Marva V. Goodson, doctoral student in the School of Criminal Justice, devoted the past five years of her life to working closely with Ingham County youth, who are attending a court-run high school, in order to improve their life circumstances. Goodson’s research focuses on the identity development of delinquent girls, with particular interest in juvenile justice reform.
“Offending adolescent populations face unique adversities which require targeted intervention strategies,” Goodson said. “In 2011, I strived to fulfill this need by co-founding Youth Advancement Through Athletics (YATA), a multi-faceted youth development program which provides athletics, mentorship, career-driven activities, and community engagement opportunities for at-risk students.”
As the co-founder and director of YATA, Goodson trains MSU undergraduate students to provide court-involved Ingham County youth with holistic interventions that are designed to aid in the reduction of their overall risk scores and truancy. The students serves as mentors for the program and provide a six-month strength-based intervention program requiring four to six hours of direct weekly contact with the students. YATA has been awarded multiple grants from the Capital Region Community Foundation to support program activities and has received recognition from the Ingham County Board of Commissioners for its positive community impacts. As of 2016, YATA has administered over 75 strength-based, holistic interventions.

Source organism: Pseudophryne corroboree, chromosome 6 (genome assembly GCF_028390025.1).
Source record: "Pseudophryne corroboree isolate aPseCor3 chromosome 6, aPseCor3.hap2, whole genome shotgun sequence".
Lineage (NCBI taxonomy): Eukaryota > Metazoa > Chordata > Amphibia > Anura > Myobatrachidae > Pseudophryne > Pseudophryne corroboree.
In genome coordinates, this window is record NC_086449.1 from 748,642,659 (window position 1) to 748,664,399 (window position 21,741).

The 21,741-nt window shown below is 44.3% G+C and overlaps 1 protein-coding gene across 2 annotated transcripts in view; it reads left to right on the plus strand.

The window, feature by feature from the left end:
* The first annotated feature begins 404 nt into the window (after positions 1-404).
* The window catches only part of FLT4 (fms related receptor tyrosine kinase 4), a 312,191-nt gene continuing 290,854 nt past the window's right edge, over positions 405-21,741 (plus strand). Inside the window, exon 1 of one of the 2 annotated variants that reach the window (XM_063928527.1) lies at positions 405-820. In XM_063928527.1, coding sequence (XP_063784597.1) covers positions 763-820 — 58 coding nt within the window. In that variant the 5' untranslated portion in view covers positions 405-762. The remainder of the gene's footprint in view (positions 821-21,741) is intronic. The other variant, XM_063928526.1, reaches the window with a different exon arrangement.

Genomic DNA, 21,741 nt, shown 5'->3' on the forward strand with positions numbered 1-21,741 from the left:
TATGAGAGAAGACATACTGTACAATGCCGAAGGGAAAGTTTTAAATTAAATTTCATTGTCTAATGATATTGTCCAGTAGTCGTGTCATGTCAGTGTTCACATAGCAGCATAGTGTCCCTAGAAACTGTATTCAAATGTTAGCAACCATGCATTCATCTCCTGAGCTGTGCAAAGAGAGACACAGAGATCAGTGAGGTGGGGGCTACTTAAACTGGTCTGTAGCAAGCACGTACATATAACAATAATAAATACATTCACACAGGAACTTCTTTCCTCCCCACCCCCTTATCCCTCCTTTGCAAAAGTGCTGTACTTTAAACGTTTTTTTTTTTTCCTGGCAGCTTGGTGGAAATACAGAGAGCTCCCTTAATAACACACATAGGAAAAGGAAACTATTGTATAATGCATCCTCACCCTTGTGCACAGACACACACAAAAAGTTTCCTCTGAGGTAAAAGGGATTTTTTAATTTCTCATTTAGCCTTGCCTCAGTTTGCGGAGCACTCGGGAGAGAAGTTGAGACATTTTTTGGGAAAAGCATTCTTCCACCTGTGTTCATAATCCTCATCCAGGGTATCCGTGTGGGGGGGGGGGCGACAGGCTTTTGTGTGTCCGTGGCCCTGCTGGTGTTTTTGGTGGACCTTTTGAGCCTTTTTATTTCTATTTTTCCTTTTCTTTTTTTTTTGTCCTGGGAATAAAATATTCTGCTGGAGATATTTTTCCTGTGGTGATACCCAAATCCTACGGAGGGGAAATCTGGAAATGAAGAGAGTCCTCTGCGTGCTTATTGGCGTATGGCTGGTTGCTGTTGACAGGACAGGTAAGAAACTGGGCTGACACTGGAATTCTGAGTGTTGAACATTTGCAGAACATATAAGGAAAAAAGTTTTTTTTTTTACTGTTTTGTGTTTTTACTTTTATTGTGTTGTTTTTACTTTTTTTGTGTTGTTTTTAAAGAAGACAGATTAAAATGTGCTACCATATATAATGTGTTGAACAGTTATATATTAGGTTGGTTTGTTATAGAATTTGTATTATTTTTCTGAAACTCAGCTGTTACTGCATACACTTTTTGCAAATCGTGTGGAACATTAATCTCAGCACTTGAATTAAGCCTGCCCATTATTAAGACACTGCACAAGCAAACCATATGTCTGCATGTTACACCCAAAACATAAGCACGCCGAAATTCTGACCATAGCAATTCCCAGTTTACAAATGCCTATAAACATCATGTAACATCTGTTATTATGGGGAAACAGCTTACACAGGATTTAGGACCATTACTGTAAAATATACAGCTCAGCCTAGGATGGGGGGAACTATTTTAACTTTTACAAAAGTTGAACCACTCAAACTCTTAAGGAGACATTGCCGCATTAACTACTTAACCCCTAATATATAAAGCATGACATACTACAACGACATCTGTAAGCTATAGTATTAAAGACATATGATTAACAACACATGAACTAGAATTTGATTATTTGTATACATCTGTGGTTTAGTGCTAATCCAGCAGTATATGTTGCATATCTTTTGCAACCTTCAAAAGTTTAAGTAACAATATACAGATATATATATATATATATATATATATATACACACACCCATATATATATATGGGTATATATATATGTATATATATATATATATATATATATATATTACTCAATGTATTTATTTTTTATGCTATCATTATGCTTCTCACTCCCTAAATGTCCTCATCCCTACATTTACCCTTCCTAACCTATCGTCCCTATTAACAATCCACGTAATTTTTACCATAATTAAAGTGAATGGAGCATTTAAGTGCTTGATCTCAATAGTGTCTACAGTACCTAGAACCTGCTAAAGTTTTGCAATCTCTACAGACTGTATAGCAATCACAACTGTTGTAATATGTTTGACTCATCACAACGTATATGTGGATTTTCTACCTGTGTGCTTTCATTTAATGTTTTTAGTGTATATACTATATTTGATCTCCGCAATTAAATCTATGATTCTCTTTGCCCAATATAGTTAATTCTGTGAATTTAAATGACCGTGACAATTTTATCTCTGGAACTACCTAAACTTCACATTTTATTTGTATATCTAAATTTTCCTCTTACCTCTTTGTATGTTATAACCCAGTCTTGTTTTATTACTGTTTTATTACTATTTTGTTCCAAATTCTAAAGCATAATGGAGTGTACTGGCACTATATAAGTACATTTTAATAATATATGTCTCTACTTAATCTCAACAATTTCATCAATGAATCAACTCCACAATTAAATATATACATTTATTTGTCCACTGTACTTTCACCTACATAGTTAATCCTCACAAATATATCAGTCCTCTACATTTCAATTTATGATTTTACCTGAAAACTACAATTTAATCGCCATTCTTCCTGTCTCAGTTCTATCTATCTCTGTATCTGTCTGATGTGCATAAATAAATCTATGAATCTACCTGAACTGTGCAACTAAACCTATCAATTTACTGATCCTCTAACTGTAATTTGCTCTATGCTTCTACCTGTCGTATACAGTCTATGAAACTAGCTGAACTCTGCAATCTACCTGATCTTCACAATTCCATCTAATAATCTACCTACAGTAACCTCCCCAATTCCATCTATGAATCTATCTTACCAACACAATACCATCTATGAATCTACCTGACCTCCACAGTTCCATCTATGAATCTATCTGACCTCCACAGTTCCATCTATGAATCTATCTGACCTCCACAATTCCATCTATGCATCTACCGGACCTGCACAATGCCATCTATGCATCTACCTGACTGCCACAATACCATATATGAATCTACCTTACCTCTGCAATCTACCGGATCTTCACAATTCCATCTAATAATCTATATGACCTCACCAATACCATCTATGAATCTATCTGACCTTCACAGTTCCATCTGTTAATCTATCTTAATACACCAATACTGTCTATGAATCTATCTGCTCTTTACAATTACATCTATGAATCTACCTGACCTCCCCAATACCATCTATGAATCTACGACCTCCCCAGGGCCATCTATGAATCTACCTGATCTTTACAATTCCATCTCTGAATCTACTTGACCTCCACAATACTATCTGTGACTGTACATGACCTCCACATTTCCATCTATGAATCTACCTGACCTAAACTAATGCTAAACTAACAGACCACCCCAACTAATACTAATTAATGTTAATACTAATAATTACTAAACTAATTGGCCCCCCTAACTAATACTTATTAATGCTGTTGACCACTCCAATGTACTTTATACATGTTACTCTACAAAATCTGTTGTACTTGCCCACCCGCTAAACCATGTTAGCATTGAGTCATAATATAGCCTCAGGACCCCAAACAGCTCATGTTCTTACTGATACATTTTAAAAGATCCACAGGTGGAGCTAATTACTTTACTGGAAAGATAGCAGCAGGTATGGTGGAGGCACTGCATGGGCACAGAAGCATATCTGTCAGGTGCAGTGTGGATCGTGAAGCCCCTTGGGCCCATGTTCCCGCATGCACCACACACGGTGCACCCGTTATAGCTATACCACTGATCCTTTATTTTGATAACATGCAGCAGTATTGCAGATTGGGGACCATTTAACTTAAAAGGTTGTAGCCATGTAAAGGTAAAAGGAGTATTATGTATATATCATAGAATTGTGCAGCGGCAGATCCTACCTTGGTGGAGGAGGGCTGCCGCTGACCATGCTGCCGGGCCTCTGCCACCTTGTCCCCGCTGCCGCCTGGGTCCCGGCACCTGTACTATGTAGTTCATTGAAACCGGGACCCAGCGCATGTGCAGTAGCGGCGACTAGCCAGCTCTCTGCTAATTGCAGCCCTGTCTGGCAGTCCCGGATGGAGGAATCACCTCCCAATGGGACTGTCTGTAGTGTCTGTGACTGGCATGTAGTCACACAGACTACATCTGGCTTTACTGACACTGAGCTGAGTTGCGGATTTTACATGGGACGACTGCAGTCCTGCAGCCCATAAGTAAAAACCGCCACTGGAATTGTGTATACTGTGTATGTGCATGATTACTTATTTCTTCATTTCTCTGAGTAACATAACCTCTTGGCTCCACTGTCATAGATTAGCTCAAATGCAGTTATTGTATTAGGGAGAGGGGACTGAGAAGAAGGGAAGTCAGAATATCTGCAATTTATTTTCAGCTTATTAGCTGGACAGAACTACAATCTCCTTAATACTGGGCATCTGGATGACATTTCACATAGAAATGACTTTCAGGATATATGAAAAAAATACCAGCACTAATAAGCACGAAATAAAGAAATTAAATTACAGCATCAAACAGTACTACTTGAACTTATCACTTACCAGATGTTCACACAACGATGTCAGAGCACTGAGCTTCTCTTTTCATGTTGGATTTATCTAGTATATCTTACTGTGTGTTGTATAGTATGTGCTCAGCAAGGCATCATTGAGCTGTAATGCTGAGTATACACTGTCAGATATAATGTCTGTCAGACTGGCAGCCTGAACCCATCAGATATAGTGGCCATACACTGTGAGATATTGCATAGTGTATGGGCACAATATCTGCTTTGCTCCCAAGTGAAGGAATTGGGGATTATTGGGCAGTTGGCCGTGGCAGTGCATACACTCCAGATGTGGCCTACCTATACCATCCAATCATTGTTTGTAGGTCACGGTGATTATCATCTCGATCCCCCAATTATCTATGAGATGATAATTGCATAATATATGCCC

From a research perspective, the project strives to reduce risk for recidivism by targeting four domains (leisure & recreation time, attitudes & orientations, substance abuse, and personality & behavior) of the Youth Level of Service/Case Management Inventory (YLS/CMI) – a risk assessment tool administered by juvenile court officers to determine which domains place youth at the greatest risk for reoffending.
In November 2016, Goodson worked with YATA’s student staff member to produce two research posters that were presented at the American Society of Criminology Conference. One poster explored the empirical basis for program effectiveness based upon YATA’s core components. The other poster utilized YLS/CMI scores to examine key characteristics of participating youth.
“Leadership activities are important because they provide substantive applied experiences,” Goodson said. “They bolster creative thought and inspire those around you to become active within their communities. I believe YATA exemplifies leadership in my field because it informs the literature, helps adolescents fulfill their unmet needs, and trains social science undergraduate students at MSU to effectively serve their community.”
Goodson plans to use the $2,000 COGS Leadership Endowment Fellowship award to cover travel expenses and conference fees associated with presenting a poster at the Academy of Criminal Justice Sciences Conference. Additionally, she is working on submitting her first YATA-focuses empirical article for review, so some of the award will be used to renew her SPSS license and purchase additional literature regarding propensity score matching techniques, in support of her article.
“Receiving the COGS Leadership Endowment Fellowship is truly an honor,” Goodson said. “To me, it represents the collaborative effort of YATA staff, students, and faculty to provide effective targeted, strength-based interventions for court-involved adolescents. YATA would not have been possible without the support of Dr. William Davidson, Sean Hankins, and the MSU Social Science community.”